CAPITAL

Tools, Looms, Steam Engines, Fly
Shuttles, Spinning Wheels, Road
Infrastructure, Factories, Ships

CAPITAL

Tools, Looms, Steam Engines, Fly
Shuttles, Spinning Wheels, Road
Infrastructure, Factories, Ships

CAPITAL

Tools, Looms, Steam Engines, Fly
Shuttles, Spinning Wheels, Road
Infrastructure, Factories, Ships

CAPITAL

Tools, Looms, Steam Engines, Fly
Shuttles, Spinning Wheels, Road
Infrastructure, Factories, Ships

CAPITAL

Tools, Looms, Steam Engines, Fly
Shuttles, Spinning Wheels, Road
Infrastructure, Factories, Ships

CAPITAL

Tools, Looms, Steam Engines, Fly
Shuttles, Spinning Wheels, Road
Infrastructure, Factories, Ships

CAPITAL

Tools, Looms, Steam Engines, Fly
Shuttles, Spinning Wheels, Road
Infrastructure, Factories, Ships

CAPITAL

Tools, Looms, Steam Engines, Fly
Shuttles, Spinning Wheels, Road
Infrastructure, Factories, Ships

CAPITAL

Tools, Looms, Steam Engines, Fly
Shuttles, Spinning Wheels, Road
Infrastructure, Factories, Ships

CAPITAL

Tools, Looms, Steam Engines, Fly
Shuttles, Spinning Wheels, Road
Infrastructure, Factories, Ships

CAPITAL

Tools, Looms, Steam Engines, Fly
Shuttles, Spinning Wheels, Road
Infrastructure, Factories, Ships

CAPITAL

Tools, Looms, Steam Engines, Fly
Shuttles, Spinning Wheels, Road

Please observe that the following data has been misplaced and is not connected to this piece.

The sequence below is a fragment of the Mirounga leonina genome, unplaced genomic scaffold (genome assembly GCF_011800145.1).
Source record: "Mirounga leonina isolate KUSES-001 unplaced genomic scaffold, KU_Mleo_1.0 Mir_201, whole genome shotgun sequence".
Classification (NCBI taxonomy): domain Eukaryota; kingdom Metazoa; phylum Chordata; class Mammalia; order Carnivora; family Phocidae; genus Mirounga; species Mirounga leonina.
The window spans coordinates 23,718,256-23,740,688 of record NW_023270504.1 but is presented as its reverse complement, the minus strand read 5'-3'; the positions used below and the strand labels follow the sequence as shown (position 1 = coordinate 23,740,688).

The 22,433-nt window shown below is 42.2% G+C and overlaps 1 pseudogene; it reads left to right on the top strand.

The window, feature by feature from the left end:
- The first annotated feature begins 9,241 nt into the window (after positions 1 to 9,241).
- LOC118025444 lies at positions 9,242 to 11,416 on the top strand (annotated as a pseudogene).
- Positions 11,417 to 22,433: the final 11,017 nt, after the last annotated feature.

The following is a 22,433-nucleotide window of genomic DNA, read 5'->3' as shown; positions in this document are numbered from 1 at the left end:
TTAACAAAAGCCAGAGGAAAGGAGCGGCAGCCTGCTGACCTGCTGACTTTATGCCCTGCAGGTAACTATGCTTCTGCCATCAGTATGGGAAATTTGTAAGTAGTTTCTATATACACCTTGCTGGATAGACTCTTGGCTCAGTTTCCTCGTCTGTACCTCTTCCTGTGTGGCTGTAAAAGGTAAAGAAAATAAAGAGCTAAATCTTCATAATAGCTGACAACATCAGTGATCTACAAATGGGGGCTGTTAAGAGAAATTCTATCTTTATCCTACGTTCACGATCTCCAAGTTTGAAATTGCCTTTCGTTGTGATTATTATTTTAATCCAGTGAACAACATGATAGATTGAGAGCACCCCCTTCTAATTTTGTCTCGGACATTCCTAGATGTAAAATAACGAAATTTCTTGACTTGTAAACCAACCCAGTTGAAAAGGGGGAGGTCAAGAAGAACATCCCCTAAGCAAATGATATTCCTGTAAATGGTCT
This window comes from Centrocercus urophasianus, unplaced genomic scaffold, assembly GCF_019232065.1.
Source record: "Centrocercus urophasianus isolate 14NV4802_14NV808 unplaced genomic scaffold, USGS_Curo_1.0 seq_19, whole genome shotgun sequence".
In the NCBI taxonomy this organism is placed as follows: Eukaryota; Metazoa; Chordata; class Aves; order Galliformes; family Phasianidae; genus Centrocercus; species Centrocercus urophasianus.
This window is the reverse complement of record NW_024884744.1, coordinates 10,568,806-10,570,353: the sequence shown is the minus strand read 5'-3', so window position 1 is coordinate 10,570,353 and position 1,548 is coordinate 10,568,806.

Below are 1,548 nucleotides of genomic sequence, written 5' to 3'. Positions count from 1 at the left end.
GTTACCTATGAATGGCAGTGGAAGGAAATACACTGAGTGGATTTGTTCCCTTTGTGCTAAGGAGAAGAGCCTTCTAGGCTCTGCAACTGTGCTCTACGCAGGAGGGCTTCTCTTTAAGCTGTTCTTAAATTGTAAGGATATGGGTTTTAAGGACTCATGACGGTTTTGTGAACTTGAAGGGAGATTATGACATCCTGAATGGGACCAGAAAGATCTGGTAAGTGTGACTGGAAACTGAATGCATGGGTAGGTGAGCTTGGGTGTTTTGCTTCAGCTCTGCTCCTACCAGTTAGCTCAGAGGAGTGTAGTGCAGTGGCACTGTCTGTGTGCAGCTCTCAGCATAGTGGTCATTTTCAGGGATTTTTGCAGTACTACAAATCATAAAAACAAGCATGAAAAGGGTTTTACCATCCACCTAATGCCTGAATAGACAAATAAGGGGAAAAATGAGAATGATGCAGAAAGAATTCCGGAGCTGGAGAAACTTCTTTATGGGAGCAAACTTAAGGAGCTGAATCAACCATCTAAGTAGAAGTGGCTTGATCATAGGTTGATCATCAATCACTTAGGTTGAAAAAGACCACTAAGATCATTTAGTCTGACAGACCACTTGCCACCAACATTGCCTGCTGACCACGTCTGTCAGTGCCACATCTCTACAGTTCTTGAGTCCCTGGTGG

Infrastructure, Factories, Ships

Simulation Game Piece #7: Imported Colonial Manufactured Goods

Manufactured Goods
Tea, tools, fabric, clothes,
furniture, weapons

Manufactured Goods
Tea, tools, fabric, clothes,
furniture, weapons

Manufactured Goods
Tea, tools, fabric, clothes,
furniture, weapons

Manufactured Goods
Tea, tools, fabric, clothes,
furniture, weapons

Manufactured Goods
Tea, tools, fabric, clothes,
furniture, weapons

Manufactured Goods
Tea, tools, fabric, clothes,
furniture, weapons

Manufactured Goods
Tea, tools, fabric, clothes,
furniture, weapons

Manufactured Goods
Tea, tools, fabric, clothes,
furniture, weapons

Manufactured Goods
Tea, tools, fabric, clothes,
furniture, weapons

Manufactured Goods
Tea, tools, fabric, clothes,
furniture, weapons

Manufactured Goods
Tea, tools, fabric, clothes,
furniture, weapons

Manufactured Goods
Tea, tools, fabric, clothes,
furniture, weapons

Manufactured Goods
Tea, tools, fabric, clothes,
furniture, weapons

Manufactured Goods
Tea, tools, fabric, clothes,
furniture, weapons

Manufactured Goods
Tea, tools, fabric, clothes,
furniture, weapons

Manufactured Goods
Tea, tools, fabric, clothes,
furniture, weapons

Handout #2: Library of Congress Map Analysis Tool

Handout #2 (continued): Library of Congress Map Analysis Form

Visual #1: Map of Early European Colonies